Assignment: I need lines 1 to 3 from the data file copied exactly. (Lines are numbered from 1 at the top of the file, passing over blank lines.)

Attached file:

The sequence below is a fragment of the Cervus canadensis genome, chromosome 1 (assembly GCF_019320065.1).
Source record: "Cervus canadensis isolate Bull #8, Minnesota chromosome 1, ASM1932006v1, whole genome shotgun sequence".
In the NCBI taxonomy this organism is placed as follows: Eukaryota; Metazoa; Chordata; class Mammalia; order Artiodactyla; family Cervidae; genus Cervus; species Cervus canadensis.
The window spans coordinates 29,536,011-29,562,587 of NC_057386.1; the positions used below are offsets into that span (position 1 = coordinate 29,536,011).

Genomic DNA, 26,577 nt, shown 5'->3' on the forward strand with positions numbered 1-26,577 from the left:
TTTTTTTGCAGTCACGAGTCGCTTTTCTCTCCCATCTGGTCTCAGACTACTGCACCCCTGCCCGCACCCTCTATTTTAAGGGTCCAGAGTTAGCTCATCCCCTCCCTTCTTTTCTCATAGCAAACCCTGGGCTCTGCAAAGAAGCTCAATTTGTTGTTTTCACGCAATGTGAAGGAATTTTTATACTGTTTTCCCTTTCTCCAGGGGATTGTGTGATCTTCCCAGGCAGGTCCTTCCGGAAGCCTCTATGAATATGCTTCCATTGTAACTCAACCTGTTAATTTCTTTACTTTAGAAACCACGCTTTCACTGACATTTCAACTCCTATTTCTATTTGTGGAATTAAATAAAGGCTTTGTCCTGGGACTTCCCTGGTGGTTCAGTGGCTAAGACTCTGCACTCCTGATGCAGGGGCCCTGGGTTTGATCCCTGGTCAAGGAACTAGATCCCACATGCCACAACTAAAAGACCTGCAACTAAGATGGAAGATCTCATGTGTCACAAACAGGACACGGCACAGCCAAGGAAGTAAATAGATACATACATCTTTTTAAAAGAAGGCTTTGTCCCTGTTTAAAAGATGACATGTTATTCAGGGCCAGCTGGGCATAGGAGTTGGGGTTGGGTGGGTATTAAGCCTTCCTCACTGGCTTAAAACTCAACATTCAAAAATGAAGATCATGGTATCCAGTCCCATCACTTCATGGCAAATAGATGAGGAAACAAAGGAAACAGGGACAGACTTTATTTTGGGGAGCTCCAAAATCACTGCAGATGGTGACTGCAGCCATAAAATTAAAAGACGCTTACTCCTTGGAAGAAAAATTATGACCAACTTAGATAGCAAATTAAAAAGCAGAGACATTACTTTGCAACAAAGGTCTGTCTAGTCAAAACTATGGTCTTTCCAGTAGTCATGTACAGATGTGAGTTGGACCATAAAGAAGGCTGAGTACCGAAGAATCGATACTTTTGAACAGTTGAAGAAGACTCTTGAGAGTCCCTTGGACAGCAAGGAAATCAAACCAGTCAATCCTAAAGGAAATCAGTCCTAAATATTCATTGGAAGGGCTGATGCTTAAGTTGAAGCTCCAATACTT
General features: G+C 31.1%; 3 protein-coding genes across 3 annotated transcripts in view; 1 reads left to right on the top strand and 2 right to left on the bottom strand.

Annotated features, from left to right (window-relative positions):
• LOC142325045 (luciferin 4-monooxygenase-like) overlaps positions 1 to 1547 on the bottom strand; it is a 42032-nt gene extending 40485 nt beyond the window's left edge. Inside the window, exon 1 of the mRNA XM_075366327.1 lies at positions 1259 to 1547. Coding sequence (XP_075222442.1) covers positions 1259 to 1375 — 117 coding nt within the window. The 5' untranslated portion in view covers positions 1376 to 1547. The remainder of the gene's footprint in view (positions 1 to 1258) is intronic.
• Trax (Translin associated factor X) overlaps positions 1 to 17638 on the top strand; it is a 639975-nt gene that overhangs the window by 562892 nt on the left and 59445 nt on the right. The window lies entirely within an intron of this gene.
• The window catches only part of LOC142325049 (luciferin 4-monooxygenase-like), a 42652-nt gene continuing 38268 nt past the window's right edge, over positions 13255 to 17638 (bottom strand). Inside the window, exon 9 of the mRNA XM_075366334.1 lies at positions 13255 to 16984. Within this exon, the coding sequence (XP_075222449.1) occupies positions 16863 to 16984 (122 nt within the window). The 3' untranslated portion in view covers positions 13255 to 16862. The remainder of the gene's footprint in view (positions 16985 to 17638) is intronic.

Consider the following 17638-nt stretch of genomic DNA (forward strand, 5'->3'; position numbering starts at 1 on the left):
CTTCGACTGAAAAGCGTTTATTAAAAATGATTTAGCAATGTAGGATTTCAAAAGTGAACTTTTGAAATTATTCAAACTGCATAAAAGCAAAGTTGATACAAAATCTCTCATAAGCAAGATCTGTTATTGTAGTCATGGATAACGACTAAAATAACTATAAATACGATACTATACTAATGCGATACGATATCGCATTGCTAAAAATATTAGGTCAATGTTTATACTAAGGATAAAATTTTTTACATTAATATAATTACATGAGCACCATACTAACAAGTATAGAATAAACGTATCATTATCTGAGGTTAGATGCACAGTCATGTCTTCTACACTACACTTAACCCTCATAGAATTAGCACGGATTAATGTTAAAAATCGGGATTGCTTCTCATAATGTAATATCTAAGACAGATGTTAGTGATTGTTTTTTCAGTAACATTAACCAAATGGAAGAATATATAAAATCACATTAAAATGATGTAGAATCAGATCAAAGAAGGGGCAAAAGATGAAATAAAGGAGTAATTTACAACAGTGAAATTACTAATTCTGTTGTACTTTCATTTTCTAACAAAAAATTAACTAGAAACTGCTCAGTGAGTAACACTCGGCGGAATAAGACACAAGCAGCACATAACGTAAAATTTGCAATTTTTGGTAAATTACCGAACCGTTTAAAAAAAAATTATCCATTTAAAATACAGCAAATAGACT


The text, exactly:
The sequence below is a fragment of the Cervus canadensis genome, chromosome 1 (assembly GCF_019320065.1).
Source record: "Cervus canadensis isolate Bull #8, Minnesota chromosome 1, ASM1932006v1, whole genome shotgun sequence".
In the NCBI taxonomy this organism is placed as follows: Eukaryota; Metazoa; Chordata; class Mammalia; order Artiodactyla; family Cervidae; genus Cervus; species Cervus canadensis.